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Miami’s King ‘roughed up pretty good,’ OL Rivers doubtful and linemen need ‘dog’ in them

·5 min read

Chances are at least one of the University of Miami’s backup quarterbacks — maybe both — will get playing time Saturday against Central Connecticut State, even if doctors permit sixth-year senior D’Eriq King to play.

A few hours after delivering more distressing news for the 1-2 Miami Hurricanes regarding the injury status of starter King and left guard Jalen Rivers, coach Manny Diaz confirmed on Zoom that Rivers is “doubtful” Saturday for the FCS Blue Devils and paused for several seconds before saying King was “questionable.’’

Among UM’s best players on offense, King and Rivers were both injured during UM’s 38-17 loss to Michigan State — King to his right shoulder and Rivers to his right leg or knee.

Diaz earlier Monday told WQAM that Rivers, who was hurt in the first quarter Saturday, had “initial scans that show he’s got something” in terms of the injury. “We’ll know more about that on Tuesday. We won’t know the initial length of time [that he’s out] until Tuesday.’’

The offensive line has played poorly this season and has been shuffled multiple times.

Regarding his quarterback’s injury in the third quarter, Diaz told WQAM’s Zach Krantz that “D’Eriq is roughed up pretty good,’’ not giving any injury specifics. “He has an appointment with the doctor tomorrow.”

After the game Saturday, King wore a black splint over his wrist and right arm (the splint was mostly covered by a long-sleeve shirt) while speaking on Zoom with the media. He leaned heavily onto a lectern with his right side to seemingly eliminate any pressure on the shoulder. He said his shoulder was “all right, not too bad,” but it clearly was.

Landed hard

He landed hard on the shoulder after a 1-yard rush, jogged with Dr. Lee Kaplan into the locker room to have it checked, then returned without missing a play.

“The guy does everything for this program,” Diaz told WQAM of King. “The guy simply sacrifices himself.... But we gotta get more around him. There are too many guys sitting there watching D’Eriq and not playing with the same desperation he has. That’s been unfair to D’Eriq. The 10 guys on offense have got to help our quarterback position play better going forward.’’

In the first three games, King has completed 81 of 122 passes for 767 yards and three touchdowns. But he has also thrown four interceptions and fumbled four times, including two of each against Michigan State. He has 40 carries for 96 yards, but that takes into account the yardage he has lost after being sacked nine times.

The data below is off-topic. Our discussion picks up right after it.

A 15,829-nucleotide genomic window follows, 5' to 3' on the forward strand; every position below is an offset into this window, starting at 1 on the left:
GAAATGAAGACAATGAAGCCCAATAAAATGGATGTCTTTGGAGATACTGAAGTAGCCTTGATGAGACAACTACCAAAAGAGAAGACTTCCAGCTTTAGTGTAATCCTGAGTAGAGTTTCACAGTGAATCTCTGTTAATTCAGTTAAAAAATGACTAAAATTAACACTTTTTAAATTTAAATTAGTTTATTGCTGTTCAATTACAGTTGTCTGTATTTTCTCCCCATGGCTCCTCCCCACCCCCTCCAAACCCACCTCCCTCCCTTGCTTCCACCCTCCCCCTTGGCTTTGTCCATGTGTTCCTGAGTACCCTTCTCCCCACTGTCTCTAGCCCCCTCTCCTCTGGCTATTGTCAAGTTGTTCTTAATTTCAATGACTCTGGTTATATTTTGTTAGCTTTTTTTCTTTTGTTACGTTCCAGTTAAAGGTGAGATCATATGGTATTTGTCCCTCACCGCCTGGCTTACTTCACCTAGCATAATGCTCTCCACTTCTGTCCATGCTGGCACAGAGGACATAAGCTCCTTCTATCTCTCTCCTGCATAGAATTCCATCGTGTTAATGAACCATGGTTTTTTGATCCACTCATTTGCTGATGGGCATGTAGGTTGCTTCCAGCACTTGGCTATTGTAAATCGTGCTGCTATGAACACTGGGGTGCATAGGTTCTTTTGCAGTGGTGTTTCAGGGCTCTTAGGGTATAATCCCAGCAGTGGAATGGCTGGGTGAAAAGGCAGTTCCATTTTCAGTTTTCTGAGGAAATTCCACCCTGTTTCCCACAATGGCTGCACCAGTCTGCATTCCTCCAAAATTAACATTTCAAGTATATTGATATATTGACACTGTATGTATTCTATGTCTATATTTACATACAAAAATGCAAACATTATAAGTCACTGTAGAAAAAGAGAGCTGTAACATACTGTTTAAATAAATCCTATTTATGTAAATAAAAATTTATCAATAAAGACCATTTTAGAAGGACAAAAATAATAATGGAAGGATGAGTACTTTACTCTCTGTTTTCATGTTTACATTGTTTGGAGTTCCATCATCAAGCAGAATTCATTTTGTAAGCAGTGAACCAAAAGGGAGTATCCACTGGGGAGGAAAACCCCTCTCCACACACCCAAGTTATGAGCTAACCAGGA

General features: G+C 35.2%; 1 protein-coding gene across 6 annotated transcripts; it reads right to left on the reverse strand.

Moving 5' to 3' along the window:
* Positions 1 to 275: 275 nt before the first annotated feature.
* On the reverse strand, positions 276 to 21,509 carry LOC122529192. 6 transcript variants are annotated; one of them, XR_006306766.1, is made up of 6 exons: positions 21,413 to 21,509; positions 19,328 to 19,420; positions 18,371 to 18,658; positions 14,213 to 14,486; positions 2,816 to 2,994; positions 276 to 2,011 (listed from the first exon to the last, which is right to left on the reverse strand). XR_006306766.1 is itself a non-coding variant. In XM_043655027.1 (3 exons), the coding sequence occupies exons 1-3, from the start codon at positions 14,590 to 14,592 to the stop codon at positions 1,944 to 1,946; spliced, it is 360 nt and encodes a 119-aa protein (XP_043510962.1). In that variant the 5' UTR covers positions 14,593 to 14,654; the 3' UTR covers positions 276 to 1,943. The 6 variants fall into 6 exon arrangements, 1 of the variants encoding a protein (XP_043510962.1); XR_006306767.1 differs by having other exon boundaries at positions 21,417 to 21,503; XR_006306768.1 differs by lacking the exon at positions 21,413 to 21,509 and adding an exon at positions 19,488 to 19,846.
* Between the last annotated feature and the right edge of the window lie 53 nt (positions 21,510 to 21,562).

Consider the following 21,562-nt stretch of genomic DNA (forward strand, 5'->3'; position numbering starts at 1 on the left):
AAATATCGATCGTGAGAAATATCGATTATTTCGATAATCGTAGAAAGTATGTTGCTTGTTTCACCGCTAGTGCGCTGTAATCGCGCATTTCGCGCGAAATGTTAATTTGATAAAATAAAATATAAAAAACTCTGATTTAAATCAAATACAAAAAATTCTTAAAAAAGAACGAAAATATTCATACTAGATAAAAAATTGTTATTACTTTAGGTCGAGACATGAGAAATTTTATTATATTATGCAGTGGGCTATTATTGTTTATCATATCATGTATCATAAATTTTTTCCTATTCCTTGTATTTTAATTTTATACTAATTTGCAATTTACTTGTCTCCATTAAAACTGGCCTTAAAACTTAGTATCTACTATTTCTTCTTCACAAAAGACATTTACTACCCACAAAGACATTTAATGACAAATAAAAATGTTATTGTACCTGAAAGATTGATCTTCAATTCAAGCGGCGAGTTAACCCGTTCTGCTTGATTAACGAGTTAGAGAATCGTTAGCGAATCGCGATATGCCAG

King has had it hard injury-wise since he transferred to UM from Houston in January of 2020. He tore the anterior cruciate ligament of his right knee in the Dec. 29 bowl game, then had reconstructive surgery on Jan. 4. His dedication to intense rehabilitation got him back on the field in only eight months for the Sept. 4 opener against No. 1 Alabama.

“The first thing I know is I never bet against that guy,’’ Diaz said of King on Monday afternoon. “Obviously, I’m concerned for D’Eriq. He’s been through three physical games.” The coach said UM has “been repping” second-year freshman backup Tyler Van Dyke and true freshman Jake Garcia “to get those guys ready.”

“If those guys have to step in for D’Eriq this weekend, we’re confident in what they’ll do and kind of excited to see them out on that stage and how they respond.’’

Backup situation

Van Dyke, who took second-team reps during fall camp, would at least initially likely be King’s replacement. He has rushed three times for 17 yards this season and threw one incomplete pass against Alabama. Garcia has yet to play.

“If D’Eriq isn’t able to go,’’ offensive coordinator Rhett Lashlee told reporters, “it’s really valuable that Tyler and Jake got spring all to themselves. In terms of base offense, I have confidence in those guys. One guy has taken like maybe 10 snaps in his college career, maybe not that much. The other guy has never taken one. So there will be some natural first-game jitters for both of them. But my expectation would be they’d settle down and play nicely if called upon.’’

Diaz and Lashlee said several times Monday that lack of physicality is a major problem for UM across the board. For the offensive line, that means being continuously dominated and failing to open holes for UM’s 117th-ranked rushing offense of 130 FBS teams. The Canes are ranked 108th in sacks allowed.

Former right guard Navaughn Donaldson, who was benched for the start of the MSU game, was moved to left guard when Rivers got hurt. Diaz said second-year sophomore center/guard Jakai Clark, who coaches had planned to redshirt but got in the game Saturday, could potentially play more.

‘Situations change’

“Situations change due to injuries,’’ Diaz said, adding that playing freshmen offensive linemen “would be a lot to ask.’’

“I had a different starting group, especially on the right side, the first three games [before] we lost Jalen,’’ Lashlee said. “We never got the run game going. We can’t be a good offense and be one-dimensional.’’

The Hurricanes have turned the ball over seven times in three games this season compared to nine times all of last year. “Losing Jalen was a big blow because he probably had been our best [O-line] performer,’’ Diaz said. “It’s simply playing with a little bit more dog and a little more physicality.... We can’t go on getting out-hit. We’ve got to figure out who the guys are that are up for the fight.”

Lashlee said he foresees more competition in practice between the first-team offensive line vs. first-team defensive line. “It’s hard sometimes to simulate it with your scout team.’’

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